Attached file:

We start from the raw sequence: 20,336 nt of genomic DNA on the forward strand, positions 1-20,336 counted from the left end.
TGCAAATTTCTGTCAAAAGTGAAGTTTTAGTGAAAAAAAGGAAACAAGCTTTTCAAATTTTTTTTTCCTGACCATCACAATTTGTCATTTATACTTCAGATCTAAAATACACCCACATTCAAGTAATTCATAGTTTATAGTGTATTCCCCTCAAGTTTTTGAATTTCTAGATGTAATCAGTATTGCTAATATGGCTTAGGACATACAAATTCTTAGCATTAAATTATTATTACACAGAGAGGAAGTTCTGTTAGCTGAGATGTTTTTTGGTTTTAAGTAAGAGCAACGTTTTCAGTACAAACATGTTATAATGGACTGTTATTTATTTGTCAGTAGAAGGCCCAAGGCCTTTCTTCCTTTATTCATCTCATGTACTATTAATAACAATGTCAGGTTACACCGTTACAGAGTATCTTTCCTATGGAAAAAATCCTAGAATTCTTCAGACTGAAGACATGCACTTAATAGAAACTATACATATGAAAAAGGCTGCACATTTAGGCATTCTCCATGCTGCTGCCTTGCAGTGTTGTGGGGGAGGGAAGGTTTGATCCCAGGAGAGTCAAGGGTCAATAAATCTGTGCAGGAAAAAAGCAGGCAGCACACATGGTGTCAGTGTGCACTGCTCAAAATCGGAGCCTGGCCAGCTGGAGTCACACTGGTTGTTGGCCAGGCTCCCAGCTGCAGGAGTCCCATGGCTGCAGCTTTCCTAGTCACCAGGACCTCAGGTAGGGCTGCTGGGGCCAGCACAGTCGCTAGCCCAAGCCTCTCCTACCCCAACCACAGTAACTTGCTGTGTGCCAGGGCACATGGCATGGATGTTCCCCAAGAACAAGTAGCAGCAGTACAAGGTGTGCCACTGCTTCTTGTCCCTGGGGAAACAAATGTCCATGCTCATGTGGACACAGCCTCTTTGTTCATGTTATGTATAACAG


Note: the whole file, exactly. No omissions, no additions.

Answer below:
We start from the raw sequence: 20,336 nt of genomic DNA on the forward strand, positions 1-20,336 counted from the left end.
TGCAAATTTCTGTCAAAAGTGAAGTTTTAGTGAAAAAAAGGAAACAAGCTTTTCAAATTTTTTTTTCCTGACCATCACAATTTGTCATTTATACTTCAGATCTAAAATACACCCACATTCAAGTAATTCATAGTTTATAGTGTATTCCCCTCAAGTTTTTGAATTTCTAGATGTAATCAGTATTGCTAATATGGCTTAGGACATACAAATTCTTAGCATTAAATTATTATTACACAGAGAGGAAGTTCTGTTAGCTGAGATGTTTTTTGGTTTTAAGTAAGAGCAACGTTTTCAGTACAAACATGTTATAATGGACTGTTATTTATTTGTCAGTAGAAGGCCCAAGGCCTTTCTTCCTTTATTCATCTCATGTACTATTAATAACAATGTCAGGTTACACCGTTACAGAGTATCTTTCCTATGGAAAAAATCCTAGAATTCTTCAGACTGAAGACATGCACTTAATAGAAACTATACATATGAAAAAGGCTGCACATTTAGGCATTCTCCATGCTGCTGCCTTGCAGTGTTGTGGGGGAGGGAAGGTTTGATCCCAGGAGAGTCAAGGGTCAATAAATCTGTGCAGGAAAAAAGCAGGCAGCACACATGGTGTCAGTGTGCACTGCTCAAAATCGGAGCCTGGCCAGCTGGAGTCACACTGGTTGTTGGCCAGGCTCCCAGCTGCAGGAGTCCCATGGCTGCAGCTTTCCTAGTCACCAGGACCTCAGGTAGGGCTGCTGGGGCCAGCACAGTCGCTAGCCCAAGCCTCTCCTACCCCAACCACAGTAACTTGCTGTGTGCCAGGGCACATGGCATGGATGTTCCCCAAGAACAAGTAGCAGCAGTACAAGGTGTGCCACTGCTTCTTGTCCCTGGGGAAACAAATGTCCATGCTCATGTGGACACAGCCTCTTTGTTCATGTTATGTATAACAG